Microsoft names and shames pirate software traders
Yarr, we plundered Redmond's galleon, admit Brit firms
Microsoft has reached out-of-court settlements with five computer resellers that 'fessed up to illegally loading hard disks with pirated software and flogging bootleg programs.
The firms were conveniently named and shamed on Thursday for Play Fair Day – previously dubbed Consumer Action Day – which the industry is using to highlight illegal software sales.
Fleetwood Computers (MRG Distribution) in Derby; Seaford Computer Services East in Sussex; Dinas Computers in Cardiff; Subnet1 of Middlesex; and Durham-based JC Computer Supplies admitted guilt – though settlement details were not disclosed.
“The current economic climate means that for IT resellers, every pound they put in their pocket becomes more important than the last,” said Peter Sketch, director of anti-piracy at Microsoft UK.
Research by that venerable institution the BSA shows UK software piracy levels plateaued at 27 per cent of total sales in recent years, but a reduction of 10 per cent by 2013 would create 13,000 high-tech jobs and add £1.5bn in taxes, it claims.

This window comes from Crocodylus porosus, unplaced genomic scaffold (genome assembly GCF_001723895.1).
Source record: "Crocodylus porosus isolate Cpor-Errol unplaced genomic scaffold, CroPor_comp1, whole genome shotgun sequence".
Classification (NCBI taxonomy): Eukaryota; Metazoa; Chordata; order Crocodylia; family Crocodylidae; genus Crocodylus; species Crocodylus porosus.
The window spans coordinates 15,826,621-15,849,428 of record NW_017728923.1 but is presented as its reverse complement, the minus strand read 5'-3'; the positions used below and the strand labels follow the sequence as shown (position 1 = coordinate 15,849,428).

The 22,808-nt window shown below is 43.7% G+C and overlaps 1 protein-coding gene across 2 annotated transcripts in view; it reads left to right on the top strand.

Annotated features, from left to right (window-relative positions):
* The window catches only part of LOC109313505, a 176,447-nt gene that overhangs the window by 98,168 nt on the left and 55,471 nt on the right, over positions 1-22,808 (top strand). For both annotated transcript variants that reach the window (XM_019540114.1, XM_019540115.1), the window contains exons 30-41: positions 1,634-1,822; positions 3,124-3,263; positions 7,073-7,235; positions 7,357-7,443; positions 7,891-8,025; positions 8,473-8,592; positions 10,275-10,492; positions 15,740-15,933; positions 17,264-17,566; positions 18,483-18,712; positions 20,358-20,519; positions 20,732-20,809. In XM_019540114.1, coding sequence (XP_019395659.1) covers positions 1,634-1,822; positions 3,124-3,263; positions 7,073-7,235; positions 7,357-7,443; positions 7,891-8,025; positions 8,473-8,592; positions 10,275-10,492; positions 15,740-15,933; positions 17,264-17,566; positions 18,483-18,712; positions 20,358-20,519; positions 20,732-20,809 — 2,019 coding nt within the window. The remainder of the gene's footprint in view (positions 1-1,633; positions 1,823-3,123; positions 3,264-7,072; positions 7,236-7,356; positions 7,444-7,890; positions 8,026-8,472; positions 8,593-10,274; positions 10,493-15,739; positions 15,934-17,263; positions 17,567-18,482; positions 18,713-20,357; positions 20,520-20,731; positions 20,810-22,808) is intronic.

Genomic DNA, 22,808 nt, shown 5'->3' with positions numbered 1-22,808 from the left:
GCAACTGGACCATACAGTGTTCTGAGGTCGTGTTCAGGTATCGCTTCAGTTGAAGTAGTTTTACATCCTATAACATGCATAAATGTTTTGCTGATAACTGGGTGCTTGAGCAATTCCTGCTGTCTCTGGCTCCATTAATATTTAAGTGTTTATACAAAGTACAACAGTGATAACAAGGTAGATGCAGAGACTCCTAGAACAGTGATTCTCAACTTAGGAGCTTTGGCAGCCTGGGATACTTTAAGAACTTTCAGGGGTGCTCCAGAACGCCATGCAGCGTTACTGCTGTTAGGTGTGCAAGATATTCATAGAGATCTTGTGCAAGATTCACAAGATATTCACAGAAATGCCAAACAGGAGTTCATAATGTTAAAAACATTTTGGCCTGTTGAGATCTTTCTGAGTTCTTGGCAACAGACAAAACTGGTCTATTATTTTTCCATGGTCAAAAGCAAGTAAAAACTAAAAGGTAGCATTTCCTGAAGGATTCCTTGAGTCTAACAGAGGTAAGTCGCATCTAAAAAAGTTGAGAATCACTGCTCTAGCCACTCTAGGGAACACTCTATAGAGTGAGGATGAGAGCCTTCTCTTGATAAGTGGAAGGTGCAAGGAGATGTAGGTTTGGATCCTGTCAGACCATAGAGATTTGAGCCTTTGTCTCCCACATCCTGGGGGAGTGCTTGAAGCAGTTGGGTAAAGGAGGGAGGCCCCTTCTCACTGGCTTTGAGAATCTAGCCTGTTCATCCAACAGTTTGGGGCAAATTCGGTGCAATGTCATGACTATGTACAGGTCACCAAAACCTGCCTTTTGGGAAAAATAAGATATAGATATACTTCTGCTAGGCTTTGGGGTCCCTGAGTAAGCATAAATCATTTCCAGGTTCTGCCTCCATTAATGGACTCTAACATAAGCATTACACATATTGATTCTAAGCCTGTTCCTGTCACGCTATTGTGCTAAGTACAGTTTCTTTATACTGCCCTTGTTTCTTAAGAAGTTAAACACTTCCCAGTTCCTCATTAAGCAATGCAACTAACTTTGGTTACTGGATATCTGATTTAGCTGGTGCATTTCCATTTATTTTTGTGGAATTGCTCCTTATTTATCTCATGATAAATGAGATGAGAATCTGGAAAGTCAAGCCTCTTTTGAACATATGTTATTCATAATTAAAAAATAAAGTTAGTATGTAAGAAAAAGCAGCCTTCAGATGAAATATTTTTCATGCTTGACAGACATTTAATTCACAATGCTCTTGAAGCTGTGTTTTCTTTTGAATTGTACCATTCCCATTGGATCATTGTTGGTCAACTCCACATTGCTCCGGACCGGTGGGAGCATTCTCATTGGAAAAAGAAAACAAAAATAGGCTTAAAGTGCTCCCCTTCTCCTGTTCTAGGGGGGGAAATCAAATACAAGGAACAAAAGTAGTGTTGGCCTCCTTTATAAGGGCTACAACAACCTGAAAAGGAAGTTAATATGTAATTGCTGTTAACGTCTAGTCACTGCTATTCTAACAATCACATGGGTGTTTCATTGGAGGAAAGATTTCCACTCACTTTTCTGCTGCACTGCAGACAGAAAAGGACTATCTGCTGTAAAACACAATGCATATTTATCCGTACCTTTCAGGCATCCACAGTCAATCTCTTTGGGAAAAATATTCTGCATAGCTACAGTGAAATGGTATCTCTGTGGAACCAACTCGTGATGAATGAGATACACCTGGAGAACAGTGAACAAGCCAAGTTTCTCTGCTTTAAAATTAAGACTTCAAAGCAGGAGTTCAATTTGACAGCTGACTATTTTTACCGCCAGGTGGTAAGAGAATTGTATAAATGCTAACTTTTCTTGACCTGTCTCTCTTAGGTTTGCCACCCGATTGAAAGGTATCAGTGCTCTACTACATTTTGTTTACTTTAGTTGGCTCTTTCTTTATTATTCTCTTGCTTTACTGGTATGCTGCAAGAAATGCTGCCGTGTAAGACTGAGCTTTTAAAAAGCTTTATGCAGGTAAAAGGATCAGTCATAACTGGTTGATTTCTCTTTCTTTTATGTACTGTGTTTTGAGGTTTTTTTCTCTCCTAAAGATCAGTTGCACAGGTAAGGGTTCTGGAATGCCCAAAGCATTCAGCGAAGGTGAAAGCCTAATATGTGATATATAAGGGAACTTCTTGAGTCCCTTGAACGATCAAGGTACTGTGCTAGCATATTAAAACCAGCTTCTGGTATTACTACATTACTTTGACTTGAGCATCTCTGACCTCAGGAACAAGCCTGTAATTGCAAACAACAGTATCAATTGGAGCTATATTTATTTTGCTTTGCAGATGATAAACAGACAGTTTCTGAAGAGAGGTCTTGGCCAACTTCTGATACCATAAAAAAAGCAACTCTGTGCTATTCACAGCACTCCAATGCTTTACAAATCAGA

Software piracy does create an uneven playing field in the channel, making it difficult for legit dealers to ply their trade against those involved in dodgy practices.
Microsoft's piracy police wants scammers to know that it will act on tip-offs from rivals and may come knocking along with Trading Standards.
Redmond's anti-piracy boss said software counterfeiters were becoming increasingly sophisticated – though the five firms collared hardly smack of diamond thieves – and he said Microsoft was "committed" to educating businesses about the danger of piracy.
Sketch said: "[We] are investing in developing new forensic technologies. We’re also supporting government and law enforcement agencies in taking action against software counterfeiters.” ®
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